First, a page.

Staff Member Projects

The development of executive control in color- and object naming in children 

Harrie Boelens (with W. la Heij) 

DevelopmentofexecutivecontrolIn this project we focus on the “color-object interference effect” in children: the observation that it takes children of 5-8 years of age longer to name the color of a real object than to name the color of a nonsense drawing. On the basis of our findings we attribute this effect to the children’s difficulty in inhibiting the task of object naming that is automatically activated when they are confronted with a colored object.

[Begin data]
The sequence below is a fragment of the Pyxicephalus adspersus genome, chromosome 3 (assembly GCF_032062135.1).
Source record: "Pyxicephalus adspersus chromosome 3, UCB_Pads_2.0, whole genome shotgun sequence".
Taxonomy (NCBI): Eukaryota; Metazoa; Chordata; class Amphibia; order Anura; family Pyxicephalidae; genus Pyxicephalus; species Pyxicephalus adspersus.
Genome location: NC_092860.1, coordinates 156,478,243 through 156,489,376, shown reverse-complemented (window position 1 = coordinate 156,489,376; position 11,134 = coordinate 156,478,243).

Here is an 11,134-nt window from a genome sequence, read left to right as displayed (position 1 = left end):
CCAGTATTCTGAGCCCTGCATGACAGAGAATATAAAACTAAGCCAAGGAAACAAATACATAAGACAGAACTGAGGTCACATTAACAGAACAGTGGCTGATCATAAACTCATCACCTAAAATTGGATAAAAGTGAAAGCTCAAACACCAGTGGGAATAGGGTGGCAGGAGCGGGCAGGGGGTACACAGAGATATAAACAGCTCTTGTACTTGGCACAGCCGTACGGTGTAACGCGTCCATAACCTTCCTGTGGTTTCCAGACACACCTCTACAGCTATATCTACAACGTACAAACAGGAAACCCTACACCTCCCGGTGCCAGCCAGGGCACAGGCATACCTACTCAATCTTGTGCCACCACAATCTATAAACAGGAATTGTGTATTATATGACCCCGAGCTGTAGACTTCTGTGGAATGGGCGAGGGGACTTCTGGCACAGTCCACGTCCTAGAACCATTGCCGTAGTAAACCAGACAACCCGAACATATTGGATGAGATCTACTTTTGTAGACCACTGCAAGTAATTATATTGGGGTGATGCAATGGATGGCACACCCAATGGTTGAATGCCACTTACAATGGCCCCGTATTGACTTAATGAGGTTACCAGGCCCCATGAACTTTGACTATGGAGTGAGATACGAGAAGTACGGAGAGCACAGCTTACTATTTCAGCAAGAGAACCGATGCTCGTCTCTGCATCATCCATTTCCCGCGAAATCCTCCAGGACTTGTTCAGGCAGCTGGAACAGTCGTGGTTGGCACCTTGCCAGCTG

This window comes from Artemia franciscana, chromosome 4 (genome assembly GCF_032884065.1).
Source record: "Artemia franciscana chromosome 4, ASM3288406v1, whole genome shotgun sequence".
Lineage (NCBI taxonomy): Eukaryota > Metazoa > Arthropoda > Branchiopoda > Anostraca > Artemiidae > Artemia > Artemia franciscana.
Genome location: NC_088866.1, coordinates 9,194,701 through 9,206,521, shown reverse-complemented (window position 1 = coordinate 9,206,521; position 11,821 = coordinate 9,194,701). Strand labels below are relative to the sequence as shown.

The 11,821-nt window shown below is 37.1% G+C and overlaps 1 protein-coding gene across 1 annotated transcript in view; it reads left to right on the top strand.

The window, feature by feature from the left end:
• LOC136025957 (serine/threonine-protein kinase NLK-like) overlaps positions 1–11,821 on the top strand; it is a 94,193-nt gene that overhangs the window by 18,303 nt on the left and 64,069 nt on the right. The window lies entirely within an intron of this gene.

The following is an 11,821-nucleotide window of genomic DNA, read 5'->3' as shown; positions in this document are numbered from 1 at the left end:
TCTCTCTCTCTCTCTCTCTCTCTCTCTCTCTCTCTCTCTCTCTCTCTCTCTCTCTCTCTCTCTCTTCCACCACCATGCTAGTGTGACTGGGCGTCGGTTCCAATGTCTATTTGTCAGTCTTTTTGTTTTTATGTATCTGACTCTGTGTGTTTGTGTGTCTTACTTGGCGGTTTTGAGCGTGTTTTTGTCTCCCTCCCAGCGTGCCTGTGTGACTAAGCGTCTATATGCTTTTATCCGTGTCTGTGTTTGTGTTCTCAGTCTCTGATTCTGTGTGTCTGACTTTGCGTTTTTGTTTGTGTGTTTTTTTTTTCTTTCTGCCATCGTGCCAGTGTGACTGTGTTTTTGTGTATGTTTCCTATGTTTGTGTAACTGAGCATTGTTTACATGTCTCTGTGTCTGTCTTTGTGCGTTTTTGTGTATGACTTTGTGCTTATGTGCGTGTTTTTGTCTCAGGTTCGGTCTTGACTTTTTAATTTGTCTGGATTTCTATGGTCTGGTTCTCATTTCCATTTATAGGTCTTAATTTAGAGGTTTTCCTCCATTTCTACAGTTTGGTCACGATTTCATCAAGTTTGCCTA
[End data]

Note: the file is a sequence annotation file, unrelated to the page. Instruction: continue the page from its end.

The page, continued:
Cascade models of word production assume that during lexical access all activated concepts activate their names. In line with this view, it has been shown that naming an object's colour is facilitated when colour name and object name are phonologically related (e.g., "blue" and "blouse"). Prevor and Diamond's recent observation that children take longer to name the colour of real objects than of abstract forms could also be attributed to cascaded processing, resulting in competition between colour name and object name. We replicated this "object-interference effect" in colour naming by children of 5-7 years of age and showed that it generalises to position naming. Furthermore it showed that the effect is also obtained with hard-to-name objects; a finding that is at variance with a lexical-competition account. The finding that the object-interference effect is absent in adults, is consistent with an alternative interpretation in terms of task-set competition. We try to find out what the implications of these results are for models of word production.